Our writer rides a minotaur and gets hooked on hydro at four very different Toulouse museums.
Halle de la Machine
The Halle de la Machine is truly a place of wonder, like a window into another world where gargantuan mythological beasts roar and stomp and carry truckloads of visitors on their broad, unlikely backs.
The cavernous building showcases the incredible work of Francois Delarozière and La Machine company, who build giant automatons for street parades in France and Quebec. A ride on the 14-metre-high, 47-tonne animatronic minotaur is a highlight of any visit to Toulouse. It's also amusing to watch various gigantic and complicated contraptions built to perform simple tasks for which no machine could ever possibly be needed, such as strumming a guitar or buttering toast. Magical.
Open Tuesday-Sunday, check website for times. Admission is 9.50 euros ($16) for adults, 5 euros for children.
Cité de l'Espace
Meanwhile, in the planetarium at Cité de l'Espace (in a building cheekily named "Astralia"), visitors can gaze at actually existing other worlds. But Cité de l'Espace is a slightly tired museum of spaceflight that never seems to have lived up to its potential in the capital of the European aerospace industry.
The best exhibit is probably the walk-through scale model of a section of a space station. Children will probably enjoy this place more than adults.
Unlike most Toulouse museums, it is open seven days a week. Entry fees are a hefty 24.50 euros for adults, 18 euros for children.
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As befits a museum of antiquity, the basement at the Musée Saint-Raymond is a third-century necropolis. The museum's collection includes a fascinating array of elaborate sarcophagi, as well as more familiar statuary and carvings from ancient civilisations. It's well presented and diverting and just the right size. Open Tuesday-Sunday, 10am-6pm. Admission is 5 euros for adults, free for children, museum curators and journalists. (Good luck trying to convince staff that you're a journalist. I only succeeded through determination, attrition and dismal command of the French language.)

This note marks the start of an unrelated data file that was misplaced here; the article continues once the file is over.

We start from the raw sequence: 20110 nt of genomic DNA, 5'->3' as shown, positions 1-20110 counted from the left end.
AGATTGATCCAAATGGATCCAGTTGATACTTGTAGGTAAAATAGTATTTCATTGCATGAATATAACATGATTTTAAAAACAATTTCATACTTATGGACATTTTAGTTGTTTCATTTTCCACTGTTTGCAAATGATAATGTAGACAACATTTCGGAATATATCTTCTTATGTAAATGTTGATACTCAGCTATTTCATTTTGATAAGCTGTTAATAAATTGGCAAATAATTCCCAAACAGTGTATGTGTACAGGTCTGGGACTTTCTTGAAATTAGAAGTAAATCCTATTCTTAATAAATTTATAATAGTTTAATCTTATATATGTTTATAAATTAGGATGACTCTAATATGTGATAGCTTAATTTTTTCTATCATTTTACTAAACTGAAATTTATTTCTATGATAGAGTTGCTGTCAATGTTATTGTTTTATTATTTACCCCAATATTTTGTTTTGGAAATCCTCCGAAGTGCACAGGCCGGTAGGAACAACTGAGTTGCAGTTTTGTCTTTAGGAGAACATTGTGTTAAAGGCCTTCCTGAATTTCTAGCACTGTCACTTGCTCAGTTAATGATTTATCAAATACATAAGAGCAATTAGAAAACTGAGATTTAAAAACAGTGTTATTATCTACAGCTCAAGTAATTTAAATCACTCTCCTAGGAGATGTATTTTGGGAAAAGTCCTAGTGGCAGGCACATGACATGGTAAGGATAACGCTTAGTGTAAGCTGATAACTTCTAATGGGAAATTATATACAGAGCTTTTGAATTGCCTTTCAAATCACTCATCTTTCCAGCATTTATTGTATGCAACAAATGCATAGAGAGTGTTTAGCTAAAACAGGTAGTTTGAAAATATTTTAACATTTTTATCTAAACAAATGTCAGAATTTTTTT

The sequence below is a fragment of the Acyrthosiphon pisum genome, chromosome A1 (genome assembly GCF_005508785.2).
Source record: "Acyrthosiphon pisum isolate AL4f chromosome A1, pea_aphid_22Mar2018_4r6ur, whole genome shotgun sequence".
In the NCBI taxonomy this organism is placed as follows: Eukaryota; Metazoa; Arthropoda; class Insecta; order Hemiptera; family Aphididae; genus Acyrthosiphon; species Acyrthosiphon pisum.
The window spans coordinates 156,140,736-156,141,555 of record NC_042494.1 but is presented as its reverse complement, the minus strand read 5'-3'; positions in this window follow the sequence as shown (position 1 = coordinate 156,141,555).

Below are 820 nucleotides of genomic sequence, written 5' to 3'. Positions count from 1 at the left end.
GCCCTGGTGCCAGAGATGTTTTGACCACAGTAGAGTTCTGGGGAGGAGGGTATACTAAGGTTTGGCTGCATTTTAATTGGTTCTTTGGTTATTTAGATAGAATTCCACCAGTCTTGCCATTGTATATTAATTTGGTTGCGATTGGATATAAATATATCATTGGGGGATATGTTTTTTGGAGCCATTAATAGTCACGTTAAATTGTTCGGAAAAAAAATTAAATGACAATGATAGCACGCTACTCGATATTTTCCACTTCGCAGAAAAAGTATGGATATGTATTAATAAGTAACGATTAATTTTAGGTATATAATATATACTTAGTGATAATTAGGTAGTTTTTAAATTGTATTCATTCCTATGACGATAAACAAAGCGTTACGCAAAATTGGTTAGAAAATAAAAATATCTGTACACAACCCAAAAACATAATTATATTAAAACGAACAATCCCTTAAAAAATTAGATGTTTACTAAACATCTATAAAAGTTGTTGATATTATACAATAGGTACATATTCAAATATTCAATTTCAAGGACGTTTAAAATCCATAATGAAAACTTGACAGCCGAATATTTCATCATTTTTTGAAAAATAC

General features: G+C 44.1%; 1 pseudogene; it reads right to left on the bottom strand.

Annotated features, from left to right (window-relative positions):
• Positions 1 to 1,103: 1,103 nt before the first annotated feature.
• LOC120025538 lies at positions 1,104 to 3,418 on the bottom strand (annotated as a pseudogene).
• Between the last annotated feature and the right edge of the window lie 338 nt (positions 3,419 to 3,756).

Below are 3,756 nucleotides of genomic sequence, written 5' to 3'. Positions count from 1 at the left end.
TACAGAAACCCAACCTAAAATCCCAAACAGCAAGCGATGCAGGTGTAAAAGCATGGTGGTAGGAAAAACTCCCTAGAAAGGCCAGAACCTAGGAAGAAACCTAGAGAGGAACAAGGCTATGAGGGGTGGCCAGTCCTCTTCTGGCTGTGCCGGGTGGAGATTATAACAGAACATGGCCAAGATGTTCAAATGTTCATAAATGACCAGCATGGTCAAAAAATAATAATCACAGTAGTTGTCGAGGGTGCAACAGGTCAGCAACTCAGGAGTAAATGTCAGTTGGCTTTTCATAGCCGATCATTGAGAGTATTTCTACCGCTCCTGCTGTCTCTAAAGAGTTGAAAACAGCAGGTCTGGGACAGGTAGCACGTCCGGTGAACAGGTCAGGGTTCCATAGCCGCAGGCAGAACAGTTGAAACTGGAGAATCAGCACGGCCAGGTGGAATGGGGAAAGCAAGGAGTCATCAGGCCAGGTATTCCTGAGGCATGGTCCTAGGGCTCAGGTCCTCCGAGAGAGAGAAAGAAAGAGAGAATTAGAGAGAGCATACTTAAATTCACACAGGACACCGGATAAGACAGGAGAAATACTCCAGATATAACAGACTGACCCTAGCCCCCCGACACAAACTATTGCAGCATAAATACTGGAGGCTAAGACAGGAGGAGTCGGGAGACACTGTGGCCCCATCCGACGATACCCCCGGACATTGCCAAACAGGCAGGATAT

EDF Bazacle Complex
Despite its clear potential to be the most boring place in Europe, the EDF Bazacle's museum of the history of hydroelectric power in Toulouse is oddly compelling - although low expectations might be the key to enjoying it to the full. I chanced upon the EDF Bazacle (brilliantly marketed as "a thing to do in Toulouse") when I happened to be staying at an Airbnb overlooking the old ford in the magnificent River Garonne, the source of Toulouse's aforementioned energy supply. Since entry is free of charge, I wandered inside and found myself in the bowels of an active power plant. To be frank, this had never been a particular ambition of mine, but I was impressed by the sight of the "fish ladder", built to help pike and carp (not generally noted for their ability to climb steps or rungs) to negotiate the weir.
Open Tuesday-Sunday from 11am.